“Cheap Shots” #2

“I don’t need no steenkin’ books! My intuition sees all.”

(Alternatively, “I talk to angels.”)

Frankly, as a story-teller, if all I gave my Muse to work with was my presumptive groping after what I vaguely supposed the people in the cards might be up to within the context of the reading, she would run down the road screaming and tearing her hair out. Effective story-telling requires substance, not tissue-thin assumptions based on free-association from the images, even if it only comes in the form of metaphor and analogy derived from social, cultural or historical common ground. I would argue that diviners who never crack a tarot book aren’t reading the essence of the cards so much as foraging eyeball-deep  in their own subconscious navel lint. The literature provides deep reservoirs of accumulated meaning that serve as a wellspring of useful material for narrative wordsmithing, and a reliable interpretive touchstone when the psychic channels run dry. I love an unexpected flash of pure insight as much as anyone, but I don’t count on it happening every time with every card in a spread. Most of the time I would rather trust my  workmanlike understanding of the fundamentals, fleshed out with inspiration, imagination and ingenuity drawn from my own experiential storehouse, than a vagrant whim that may or may not have anything whatsoever to do with the querent’s personal reality. Intuitive guesswork feeding off the reader’s own lop-sided preconceptions about the matter in question could very well be the worst case.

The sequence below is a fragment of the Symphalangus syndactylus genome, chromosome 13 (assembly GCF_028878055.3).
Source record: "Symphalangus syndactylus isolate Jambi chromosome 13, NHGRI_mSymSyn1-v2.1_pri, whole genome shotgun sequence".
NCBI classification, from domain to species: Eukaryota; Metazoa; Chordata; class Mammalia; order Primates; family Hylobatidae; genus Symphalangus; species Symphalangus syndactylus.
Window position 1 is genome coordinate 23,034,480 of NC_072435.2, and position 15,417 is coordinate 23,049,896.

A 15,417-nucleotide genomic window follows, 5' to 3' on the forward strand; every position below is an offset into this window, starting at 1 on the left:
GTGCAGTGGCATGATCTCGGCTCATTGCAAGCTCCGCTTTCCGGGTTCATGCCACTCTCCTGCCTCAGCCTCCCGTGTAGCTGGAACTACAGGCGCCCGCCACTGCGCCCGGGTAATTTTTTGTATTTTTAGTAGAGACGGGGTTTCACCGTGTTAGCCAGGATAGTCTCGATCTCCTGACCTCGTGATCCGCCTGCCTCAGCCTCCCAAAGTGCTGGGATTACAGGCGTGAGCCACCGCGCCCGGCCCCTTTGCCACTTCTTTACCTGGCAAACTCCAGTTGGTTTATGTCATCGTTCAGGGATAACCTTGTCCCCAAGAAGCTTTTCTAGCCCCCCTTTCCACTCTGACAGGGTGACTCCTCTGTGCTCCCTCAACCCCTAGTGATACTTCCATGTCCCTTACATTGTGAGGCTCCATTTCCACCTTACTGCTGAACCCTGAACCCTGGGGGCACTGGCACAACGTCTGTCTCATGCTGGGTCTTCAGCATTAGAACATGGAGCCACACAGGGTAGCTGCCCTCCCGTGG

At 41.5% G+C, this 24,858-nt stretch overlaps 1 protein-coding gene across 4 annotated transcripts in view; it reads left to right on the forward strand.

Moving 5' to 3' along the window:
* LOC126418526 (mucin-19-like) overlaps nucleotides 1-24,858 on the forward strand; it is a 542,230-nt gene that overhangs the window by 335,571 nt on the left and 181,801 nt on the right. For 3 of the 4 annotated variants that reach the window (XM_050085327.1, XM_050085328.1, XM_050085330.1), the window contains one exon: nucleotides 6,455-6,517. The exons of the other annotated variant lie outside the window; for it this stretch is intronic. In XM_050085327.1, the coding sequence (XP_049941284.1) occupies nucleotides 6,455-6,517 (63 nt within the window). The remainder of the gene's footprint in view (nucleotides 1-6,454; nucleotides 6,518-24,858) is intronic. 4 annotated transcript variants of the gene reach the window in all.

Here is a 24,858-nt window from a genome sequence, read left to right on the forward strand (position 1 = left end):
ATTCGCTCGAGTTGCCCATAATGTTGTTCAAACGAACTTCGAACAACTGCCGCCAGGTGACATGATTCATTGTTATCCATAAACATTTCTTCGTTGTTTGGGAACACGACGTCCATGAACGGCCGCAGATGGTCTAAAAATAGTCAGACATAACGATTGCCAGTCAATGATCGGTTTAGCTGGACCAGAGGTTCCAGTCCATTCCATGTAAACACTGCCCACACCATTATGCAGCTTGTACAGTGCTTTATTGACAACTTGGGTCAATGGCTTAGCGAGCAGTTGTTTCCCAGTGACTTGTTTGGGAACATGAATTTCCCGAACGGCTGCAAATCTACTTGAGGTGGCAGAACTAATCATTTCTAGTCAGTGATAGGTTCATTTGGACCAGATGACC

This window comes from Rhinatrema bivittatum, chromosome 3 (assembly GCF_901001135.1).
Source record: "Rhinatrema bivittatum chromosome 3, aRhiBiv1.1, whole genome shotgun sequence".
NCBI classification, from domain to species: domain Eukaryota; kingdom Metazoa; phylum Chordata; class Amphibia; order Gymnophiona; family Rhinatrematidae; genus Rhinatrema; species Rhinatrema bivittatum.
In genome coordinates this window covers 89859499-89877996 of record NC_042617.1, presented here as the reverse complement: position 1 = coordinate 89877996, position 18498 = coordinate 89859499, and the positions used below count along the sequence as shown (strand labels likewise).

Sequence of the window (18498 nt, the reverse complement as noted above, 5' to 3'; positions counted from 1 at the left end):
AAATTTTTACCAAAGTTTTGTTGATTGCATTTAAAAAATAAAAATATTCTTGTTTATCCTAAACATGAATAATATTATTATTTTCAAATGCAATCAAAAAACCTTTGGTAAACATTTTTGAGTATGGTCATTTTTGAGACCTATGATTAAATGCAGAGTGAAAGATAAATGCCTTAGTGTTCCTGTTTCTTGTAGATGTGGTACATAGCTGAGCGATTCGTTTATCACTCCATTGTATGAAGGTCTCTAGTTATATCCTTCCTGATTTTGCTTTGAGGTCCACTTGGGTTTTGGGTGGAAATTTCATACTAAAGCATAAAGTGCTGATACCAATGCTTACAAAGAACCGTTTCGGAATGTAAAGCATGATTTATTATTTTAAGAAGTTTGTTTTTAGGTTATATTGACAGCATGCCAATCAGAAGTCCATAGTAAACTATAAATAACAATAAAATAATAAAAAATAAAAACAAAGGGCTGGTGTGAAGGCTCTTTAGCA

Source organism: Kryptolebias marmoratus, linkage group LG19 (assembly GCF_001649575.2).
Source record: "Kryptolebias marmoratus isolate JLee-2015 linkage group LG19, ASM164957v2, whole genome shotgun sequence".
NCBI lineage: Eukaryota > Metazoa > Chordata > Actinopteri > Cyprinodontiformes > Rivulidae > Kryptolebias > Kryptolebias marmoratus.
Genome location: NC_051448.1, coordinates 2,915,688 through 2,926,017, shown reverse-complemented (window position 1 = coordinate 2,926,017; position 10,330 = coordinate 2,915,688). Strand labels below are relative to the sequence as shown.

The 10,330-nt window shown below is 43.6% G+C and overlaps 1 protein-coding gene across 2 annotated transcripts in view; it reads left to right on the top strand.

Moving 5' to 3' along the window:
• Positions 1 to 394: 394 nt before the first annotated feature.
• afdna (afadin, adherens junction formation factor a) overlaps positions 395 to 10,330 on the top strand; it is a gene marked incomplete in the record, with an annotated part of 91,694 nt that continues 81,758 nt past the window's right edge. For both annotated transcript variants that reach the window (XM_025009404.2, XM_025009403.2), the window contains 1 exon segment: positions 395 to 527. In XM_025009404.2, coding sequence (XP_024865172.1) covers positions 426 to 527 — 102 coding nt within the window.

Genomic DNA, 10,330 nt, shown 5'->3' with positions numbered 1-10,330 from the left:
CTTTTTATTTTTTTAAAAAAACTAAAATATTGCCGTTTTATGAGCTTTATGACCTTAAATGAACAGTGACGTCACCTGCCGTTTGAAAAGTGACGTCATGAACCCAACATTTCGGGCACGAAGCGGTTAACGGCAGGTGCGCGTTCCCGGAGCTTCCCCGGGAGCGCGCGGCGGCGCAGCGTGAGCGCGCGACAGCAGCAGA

Joseph Maxwell had a very clear-eyed view of the proper role of intuition in cartomancy:

Harnessing the restless steeds of the intuition and making them do their work properly is the seer’s primary difficulty. To do this, it is necessary to form a picture of how the sitter’s thoughts and feelings affect him, or her, in order of importance or intensity.

The sitter usually needs help to do this, and the best method is to inspect the spread of cards, and then, in the way taught by experience and inspiration, give a general outline of the probabilities. Specific orientation occurs when observation of the sitter shows some matter of importance has been touched. This is an essential procedure because the variety and complexity of ideas stemming from each arcanum are immense. Moreover, the general sense of the reading, or part of a reading, will have an overall connotation that gives it relevance; without knowing what this connotation is, the cartomant, however gifted, may be in the dark. Material concerns, family matters or career each demand their own perspective and the reading must be aligned to it.

Intuition is a good guide, but in the interest of making a full and helpful divination, it is necessary to verify with the enquirer at each step if the intuition is taking the right path.

Useful though rational perception may be to the cartomant, it is only an adjunct to the gift of vaticination, that is, the faculty of being able to read the information possessed by the enquirer about his past, present and future. Coming events cast a shadow before them; each individual has a presentiment about his own destiny, which may remain latent: the normal processes of consciousness do not include such presentiments.

To understand the presence in each individual of a detailed record of personal consciousness it is necessary to take into account the fact that an individual being exists, as it were, on several planes simultaneously, or is capable of so doing. What is loosely termed the subconscious is actively interleaved with the astral levels; the mental and intellectual processes, emanating from the intelligence, link themselves in a living web to the spiritual levels.”

 

 

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